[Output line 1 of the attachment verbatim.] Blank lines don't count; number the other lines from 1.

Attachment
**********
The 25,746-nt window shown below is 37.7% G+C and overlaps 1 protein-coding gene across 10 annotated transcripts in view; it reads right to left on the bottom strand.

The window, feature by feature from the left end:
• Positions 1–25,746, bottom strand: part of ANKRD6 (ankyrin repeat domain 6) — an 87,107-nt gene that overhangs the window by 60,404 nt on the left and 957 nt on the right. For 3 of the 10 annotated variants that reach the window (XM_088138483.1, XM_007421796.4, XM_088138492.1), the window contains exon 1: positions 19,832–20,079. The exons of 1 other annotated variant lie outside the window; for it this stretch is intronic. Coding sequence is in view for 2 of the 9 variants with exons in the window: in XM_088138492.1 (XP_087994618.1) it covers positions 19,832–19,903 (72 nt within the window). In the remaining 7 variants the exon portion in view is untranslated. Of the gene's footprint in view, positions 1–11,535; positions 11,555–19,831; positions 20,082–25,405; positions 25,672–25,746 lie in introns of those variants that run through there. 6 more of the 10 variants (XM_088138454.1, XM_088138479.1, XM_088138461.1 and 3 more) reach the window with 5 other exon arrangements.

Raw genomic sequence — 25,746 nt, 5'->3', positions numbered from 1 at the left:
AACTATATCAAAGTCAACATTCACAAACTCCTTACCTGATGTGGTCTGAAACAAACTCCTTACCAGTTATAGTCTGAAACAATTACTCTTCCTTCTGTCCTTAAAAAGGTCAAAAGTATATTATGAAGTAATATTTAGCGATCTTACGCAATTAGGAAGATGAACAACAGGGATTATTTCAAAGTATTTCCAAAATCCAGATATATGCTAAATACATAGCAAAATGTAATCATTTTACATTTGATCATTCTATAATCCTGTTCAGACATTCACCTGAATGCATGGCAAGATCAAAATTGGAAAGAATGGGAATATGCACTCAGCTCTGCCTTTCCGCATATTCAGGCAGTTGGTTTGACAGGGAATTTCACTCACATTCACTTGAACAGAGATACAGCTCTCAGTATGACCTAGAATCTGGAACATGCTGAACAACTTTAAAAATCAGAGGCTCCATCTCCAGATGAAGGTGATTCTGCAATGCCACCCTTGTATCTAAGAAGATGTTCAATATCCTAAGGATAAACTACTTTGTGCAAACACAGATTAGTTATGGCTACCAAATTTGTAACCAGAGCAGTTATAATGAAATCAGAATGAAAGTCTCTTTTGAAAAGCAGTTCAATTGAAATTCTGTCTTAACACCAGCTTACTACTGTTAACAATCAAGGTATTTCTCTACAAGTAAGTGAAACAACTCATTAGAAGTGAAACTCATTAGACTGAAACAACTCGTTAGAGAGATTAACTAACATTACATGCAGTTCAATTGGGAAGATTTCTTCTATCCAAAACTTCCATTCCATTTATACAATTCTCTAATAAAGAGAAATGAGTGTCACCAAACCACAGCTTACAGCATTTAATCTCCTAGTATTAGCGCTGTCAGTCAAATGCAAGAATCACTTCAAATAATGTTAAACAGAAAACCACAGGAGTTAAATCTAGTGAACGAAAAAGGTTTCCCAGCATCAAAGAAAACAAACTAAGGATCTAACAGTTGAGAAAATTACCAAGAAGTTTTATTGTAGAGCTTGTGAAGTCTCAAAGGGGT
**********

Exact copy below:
The 25,746-nt window shown below is 37.7% G+C and overlaps 1 protein-coding gene across 10 annotated transcripts in view; it reads right to left on the bottom strand.